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Using Generic Collections

A few myopic pundits have asked the question "Where is the promise of object-oriented programming (OOP)?" The answer is that there are two facets to OOP: the OOP that you consume and the OOP that you produce. If we simply look at all of the very advanced applications that couldn't have been written by consumers without OO frameworks such as Microsoft's .NET, Borland's VCL, and all the third-party components, we can say that OOP has lived up to its promise. Producing good OOP code is difficult and can be frustrating, but keep in mind that you don't have to produce OOP to benefit from it. So, let's first look at generics as consumers.

When you create projects in Visual Studio or one of the Express products, such as C# Express, you'll see a reference to the System.Collections.Generic namespace. In this one namespace are several generic data structures that support typed collections, hashes, queues, stacks, dictionaries, and linked lists. To use these powerful data structures, all you have to do is provide the data type.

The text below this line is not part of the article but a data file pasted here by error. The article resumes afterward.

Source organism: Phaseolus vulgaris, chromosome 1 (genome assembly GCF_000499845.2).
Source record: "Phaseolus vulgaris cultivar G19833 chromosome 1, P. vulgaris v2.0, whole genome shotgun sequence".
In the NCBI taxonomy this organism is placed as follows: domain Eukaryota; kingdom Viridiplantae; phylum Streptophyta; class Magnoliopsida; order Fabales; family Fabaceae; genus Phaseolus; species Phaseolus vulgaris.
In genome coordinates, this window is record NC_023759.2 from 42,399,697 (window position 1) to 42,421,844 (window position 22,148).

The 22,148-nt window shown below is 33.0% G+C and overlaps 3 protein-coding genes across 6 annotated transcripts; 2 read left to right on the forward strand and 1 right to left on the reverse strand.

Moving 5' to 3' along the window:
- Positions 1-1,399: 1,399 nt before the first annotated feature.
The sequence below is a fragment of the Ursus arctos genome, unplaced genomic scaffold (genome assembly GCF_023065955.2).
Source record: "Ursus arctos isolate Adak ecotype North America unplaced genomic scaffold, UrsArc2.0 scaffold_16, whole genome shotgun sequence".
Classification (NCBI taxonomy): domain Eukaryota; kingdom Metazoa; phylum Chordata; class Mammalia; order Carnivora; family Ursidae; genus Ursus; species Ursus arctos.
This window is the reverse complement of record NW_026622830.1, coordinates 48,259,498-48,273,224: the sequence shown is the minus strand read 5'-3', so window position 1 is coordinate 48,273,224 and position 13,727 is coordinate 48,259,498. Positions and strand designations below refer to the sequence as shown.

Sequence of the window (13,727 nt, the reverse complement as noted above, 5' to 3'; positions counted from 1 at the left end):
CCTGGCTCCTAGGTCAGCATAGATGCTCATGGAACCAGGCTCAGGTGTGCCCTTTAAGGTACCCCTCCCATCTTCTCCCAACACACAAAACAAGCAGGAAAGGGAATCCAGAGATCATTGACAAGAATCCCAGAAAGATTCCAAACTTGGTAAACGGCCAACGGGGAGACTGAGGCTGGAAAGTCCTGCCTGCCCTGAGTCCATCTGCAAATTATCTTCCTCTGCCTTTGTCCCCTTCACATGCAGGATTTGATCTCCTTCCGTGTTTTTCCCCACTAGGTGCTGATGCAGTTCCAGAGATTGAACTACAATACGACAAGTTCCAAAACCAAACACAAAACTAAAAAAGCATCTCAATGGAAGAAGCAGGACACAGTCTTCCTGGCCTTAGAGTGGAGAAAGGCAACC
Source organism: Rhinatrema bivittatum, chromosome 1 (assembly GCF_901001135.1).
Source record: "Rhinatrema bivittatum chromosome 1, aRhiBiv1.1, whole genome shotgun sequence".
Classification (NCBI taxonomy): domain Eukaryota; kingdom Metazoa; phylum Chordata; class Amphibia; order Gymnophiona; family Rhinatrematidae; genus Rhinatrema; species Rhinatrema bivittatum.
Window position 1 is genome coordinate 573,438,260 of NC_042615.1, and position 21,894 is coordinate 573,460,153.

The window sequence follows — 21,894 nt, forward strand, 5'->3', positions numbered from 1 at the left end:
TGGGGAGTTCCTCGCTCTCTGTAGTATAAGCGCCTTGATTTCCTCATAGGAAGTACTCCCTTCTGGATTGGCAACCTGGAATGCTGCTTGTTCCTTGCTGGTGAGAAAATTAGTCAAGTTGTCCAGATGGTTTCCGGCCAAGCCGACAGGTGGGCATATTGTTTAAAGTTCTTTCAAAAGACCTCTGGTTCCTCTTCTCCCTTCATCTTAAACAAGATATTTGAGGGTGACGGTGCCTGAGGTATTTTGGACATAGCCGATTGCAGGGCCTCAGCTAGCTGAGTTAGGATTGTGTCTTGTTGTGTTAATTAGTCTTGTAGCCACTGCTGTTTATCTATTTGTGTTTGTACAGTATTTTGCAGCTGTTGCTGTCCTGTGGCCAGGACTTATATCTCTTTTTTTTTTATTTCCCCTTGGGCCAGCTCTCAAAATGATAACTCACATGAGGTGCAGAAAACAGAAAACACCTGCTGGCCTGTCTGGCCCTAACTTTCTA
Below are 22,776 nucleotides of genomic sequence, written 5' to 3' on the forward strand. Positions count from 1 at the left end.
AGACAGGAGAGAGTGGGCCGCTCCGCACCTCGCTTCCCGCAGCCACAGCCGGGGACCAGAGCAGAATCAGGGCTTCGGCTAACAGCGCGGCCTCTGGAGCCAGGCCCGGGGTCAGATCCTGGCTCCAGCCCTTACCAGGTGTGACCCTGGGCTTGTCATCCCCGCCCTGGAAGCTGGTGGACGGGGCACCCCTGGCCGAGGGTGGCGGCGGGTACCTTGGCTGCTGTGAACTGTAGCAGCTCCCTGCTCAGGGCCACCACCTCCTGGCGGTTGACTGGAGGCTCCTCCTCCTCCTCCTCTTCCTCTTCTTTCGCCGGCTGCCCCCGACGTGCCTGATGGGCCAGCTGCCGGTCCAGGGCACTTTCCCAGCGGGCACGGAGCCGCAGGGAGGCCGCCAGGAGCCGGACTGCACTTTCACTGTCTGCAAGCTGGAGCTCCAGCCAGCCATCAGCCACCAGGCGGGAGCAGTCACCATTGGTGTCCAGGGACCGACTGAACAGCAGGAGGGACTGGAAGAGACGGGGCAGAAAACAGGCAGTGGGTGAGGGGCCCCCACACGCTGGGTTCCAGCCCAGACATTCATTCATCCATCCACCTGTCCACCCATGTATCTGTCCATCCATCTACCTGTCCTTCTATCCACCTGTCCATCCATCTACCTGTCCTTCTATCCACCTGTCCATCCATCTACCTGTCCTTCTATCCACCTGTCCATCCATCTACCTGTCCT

Listing 1 shows how easily we can define a strongly typed collection of Customer objects.

Listing 1 This console application contains a Customer class and a strongly typed collection of Customers based on List<T>.

using System;
using System.Collections.Generic;
using System.Text;

namespace Generics
{
    class Program
    {
       static void Main(string[] args)
       {
           List<Customer> customers = new List<Customer>();
           customers.Add(new Customer("Motown-Jobs"));
           customers.Add(new Customer("Fatman's"));
           foreach (Customer c in customers)
              Console.WriteLine(c.CustomerName);
           Console.ReadLine();
       }
    }

    public class Customer
    {
       private string customerName = "";

       public string CustomerName
       {
           get { return customerName; }
           set { customerName = value; }
       }

       public Customer(string customerName)
       {
           this.customerName = customerName;
       }
    }
}

Notice that we have a strongly typed collection—List<Customer>—without writing a single line of code for the collection class itself. If we wanted to extend the customer list, we could derive a new class by inheriting from List<Customer>.

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